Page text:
With trillions in corporate cash expected to be deemed repatriated under the Tax Cuts and Jobs Act, Thomson Reuters Checkpoint Catalyst has published an analysis of the act's transition tax on deferred foreign earnings by multinational companies.
The recent tax reform law includes a one-time transition tax on undistributed and not previously taxed foreign earnings that have been held abroad by U.S.-based corporations. Congress included a limited participation exemption under which domestic corporate shareholders that own at least 10 percent of a foreign corporation can receive distributions of foreign earnings from that foreign corporation free of U.S. tax, starting on Jan. 1, 2018. Foreign earnings that have accumulated since the 1986 tax reforms by deferred foreign income corporations are deemed to be repatriated at the close of the foreign corporation’s transition year, which can be as early as Dec. 31, 2017.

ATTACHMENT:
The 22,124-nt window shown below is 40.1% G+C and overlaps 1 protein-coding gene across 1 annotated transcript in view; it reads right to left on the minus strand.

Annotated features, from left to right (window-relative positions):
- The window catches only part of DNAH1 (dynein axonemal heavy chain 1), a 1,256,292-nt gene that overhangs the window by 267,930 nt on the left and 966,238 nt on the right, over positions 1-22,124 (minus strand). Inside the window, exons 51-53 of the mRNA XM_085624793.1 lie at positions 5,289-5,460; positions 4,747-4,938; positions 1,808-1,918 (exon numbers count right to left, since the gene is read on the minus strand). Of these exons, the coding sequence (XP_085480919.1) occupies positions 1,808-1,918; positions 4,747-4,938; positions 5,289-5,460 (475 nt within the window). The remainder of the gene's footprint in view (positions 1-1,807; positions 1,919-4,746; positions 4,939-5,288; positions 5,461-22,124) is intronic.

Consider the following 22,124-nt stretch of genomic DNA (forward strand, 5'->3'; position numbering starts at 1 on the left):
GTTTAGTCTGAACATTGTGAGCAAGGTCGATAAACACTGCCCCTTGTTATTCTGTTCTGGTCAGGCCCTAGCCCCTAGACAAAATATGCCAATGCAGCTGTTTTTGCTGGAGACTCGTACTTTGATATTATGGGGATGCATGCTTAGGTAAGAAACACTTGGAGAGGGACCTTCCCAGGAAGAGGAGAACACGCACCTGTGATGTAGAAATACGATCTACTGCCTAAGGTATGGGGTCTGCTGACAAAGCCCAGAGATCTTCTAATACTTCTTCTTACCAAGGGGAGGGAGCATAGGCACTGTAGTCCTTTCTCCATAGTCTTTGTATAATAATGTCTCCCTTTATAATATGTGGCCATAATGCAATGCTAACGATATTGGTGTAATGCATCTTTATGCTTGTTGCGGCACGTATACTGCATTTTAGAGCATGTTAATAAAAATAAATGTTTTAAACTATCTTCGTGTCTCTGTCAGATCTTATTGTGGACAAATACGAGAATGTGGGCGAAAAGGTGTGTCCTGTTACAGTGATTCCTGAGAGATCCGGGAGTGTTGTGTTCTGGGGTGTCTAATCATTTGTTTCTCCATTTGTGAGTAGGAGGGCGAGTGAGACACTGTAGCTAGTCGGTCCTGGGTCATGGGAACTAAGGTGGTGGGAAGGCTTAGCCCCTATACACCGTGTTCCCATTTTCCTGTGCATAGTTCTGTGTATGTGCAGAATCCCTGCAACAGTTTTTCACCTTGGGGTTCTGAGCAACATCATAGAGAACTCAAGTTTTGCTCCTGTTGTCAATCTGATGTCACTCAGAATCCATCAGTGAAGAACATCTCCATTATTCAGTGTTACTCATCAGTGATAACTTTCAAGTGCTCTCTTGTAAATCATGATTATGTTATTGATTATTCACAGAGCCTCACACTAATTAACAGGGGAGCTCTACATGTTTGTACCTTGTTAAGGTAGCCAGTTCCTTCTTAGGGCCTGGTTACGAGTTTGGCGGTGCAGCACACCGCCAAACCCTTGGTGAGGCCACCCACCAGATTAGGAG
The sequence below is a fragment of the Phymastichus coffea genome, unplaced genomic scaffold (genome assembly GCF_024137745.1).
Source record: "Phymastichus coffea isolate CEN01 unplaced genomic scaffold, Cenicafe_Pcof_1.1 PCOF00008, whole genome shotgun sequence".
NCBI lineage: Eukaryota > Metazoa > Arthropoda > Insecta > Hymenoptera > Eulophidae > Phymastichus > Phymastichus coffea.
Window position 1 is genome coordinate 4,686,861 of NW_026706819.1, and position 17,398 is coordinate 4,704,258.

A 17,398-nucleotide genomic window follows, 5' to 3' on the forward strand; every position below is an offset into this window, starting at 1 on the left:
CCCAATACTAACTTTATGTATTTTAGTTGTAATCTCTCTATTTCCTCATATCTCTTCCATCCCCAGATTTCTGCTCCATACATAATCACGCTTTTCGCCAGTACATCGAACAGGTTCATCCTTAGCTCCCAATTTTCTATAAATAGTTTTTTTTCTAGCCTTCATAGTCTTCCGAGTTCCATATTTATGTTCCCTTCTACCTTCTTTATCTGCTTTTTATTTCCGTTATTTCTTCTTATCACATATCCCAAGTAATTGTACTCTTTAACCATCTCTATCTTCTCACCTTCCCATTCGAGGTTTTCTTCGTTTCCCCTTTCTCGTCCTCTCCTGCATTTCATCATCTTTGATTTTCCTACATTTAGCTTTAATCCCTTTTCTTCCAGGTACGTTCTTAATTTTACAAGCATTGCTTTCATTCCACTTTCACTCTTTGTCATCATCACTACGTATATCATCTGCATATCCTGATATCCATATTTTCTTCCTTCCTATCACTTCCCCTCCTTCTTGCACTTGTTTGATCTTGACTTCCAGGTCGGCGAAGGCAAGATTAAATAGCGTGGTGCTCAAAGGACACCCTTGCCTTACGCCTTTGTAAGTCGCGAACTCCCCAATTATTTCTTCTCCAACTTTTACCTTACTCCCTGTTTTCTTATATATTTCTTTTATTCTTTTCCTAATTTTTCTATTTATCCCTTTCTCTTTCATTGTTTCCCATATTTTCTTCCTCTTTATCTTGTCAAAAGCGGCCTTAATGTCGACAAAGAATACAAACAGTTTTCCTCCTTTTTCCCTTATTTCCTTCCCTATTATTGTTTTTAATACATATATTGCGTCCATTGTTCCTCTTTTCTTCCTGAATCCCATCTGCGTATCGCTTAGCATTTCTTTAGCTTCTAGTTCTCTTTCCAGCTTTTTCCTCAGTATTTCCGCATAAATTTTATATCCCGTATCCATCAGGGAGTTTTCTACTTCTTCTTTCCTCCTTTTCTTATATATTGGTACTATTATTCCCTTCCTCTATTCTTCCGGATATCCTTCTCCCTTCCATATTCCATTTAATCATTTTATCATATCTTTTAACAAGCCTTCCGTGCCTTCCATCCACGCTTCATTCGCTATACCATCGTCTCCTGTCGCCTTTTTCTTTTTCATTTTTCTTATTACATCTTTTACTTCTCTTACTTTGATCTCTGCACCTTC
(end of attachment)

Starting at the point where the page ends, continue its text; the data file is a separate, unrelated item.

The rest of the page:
Checkpoint Catalyst Topic No. 2111, Section 965, "Transition Tax on Accumulated Foreign Earnings," discusses how tax practitioners can identify U.S. shareholders with interests in deferred foreign income corporations and calculate the amounts subject to the repatriation tax.
“New Section 965 of the code is estimated to result in the deemed repatriation of trillions of dollars in foreign earnings booked through foreign subsidiaries and accumulated offshore,” said Salim Sunderji, managing director of Checkpoint, in a statement. “This new Checkpoint Catalyst topic provides tax professionals with step-by-step guidance for computing a U.S. shareholder’s net earnings subject to the tax and complying with the associated reporting and payment obligations.”
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